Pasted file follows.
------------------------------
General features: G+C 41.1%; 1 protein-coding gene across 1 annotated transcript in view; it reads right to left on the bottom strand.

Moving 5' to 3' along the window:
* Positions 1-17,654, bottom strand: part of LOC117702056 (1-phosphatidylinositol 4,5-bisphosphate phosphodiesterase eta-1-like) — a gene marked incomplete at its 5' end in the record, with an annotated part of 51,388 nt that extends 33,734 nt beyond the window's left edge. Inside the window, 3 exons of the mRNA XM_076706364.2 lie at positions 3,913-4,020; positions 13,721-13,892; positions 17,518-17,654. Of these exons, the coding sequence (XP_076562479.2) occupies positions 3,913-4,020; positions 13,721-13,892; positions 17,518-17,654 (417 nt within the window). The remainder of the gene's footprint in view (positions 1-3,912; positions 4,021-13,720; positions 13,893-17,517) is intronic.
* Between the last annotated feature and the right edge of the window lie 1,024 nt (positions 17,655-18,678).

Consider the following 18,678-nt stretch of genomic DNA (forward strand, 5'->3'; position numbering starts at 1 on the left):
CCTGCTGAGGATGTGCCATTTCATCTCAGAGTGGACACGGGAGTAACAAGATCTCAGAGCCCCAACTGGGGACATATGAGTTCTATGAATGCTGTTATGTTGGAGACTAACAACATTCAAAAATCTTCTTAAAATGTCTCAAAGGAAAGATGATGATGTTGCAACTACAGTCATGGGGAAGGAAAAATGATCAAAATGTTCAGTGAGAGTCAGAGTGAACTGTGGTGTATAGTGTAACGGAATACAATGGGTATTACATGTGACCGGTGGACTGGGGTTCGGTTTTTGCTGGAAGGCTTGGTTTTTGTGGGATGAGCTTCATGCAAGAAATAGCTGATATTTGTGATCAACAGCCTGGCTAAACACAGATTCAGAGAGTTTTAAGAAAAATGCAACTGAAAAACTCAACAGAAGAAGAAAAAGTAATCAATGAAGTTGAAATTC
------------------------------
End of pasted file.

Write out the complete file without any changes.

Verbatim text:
General features: G+C 41.1%; 1 protein-coding gene across 1 annotated transcript in view; it reads right to left on the bottom strand.

Moving 5' to 3' along the window:
* Positions 1-17,654, bottom strand: part of LOC117702056 (1-phosphatidylinositol 4,5-bisphosphate phosphodiesterase eta-1-like) — a gene marked incomplete at its 5' end in the record, with an annotated part of 51,388 nt that extends 33,734 nt beyond the window's left edge. Inside the window, 3 exons of the mRNA XM_076706364.2 lie at positions 3,913-4,020; positions 13,721-13,892; positions 17,518-17,654. Of these exons, the coding sequence (XP_076562479.2) occupies positions 3,913-4,020; positions 13,721-13,892; positions 17,518-17,654 (417 nt within the window). The remainder of the gene's footprint in view (positions 1-3,912; positions 4,021-13,720; positions 13,893-17,517) is intronic.
* Between the last annotated feature and the right edge of the window lie 1,024 nt (positions 17,655-18,678).

Consider the following 18,678-nt stretch of genomic DNA (forward strand, 5'->3'; position numbering starts at 1 on the left):
CCTGCTGAGGATGTGCCATTTCATCTCAGAGTGGACACGGGAGTAACAAGATCTCAGAGCCCCAACTGGGGACATATGAGTTCTATGAATGCTGTTATGTTGGAGACTAACAACATTCAAAAATCTTCTTAAAATGTCTCAAAGGAAAGATGATGATGTTGCAACTACAGTCATGGGGAAGGAAAAATGATCAAAATGTTCAGTGAGAGTCAGAGTGAACTGTGGTGTATAGTGTAACGGAATACAATGGGTATTACATGTGACCGGTGGACTGGGGTTCGGTTTTTGCTGGAAGGCTTGGTTTTTGTGGGATGAGCTTCATGCAAGAAATAGCTGATATTTGTGATCAACAGCCTGGCTAAACACAGATTCAGAGAGTTTTAAGAAAAATGCAACTGAAAAACTCAACAGAAGAAGAAAAAGTAATCAATGAAGTTGAAATTC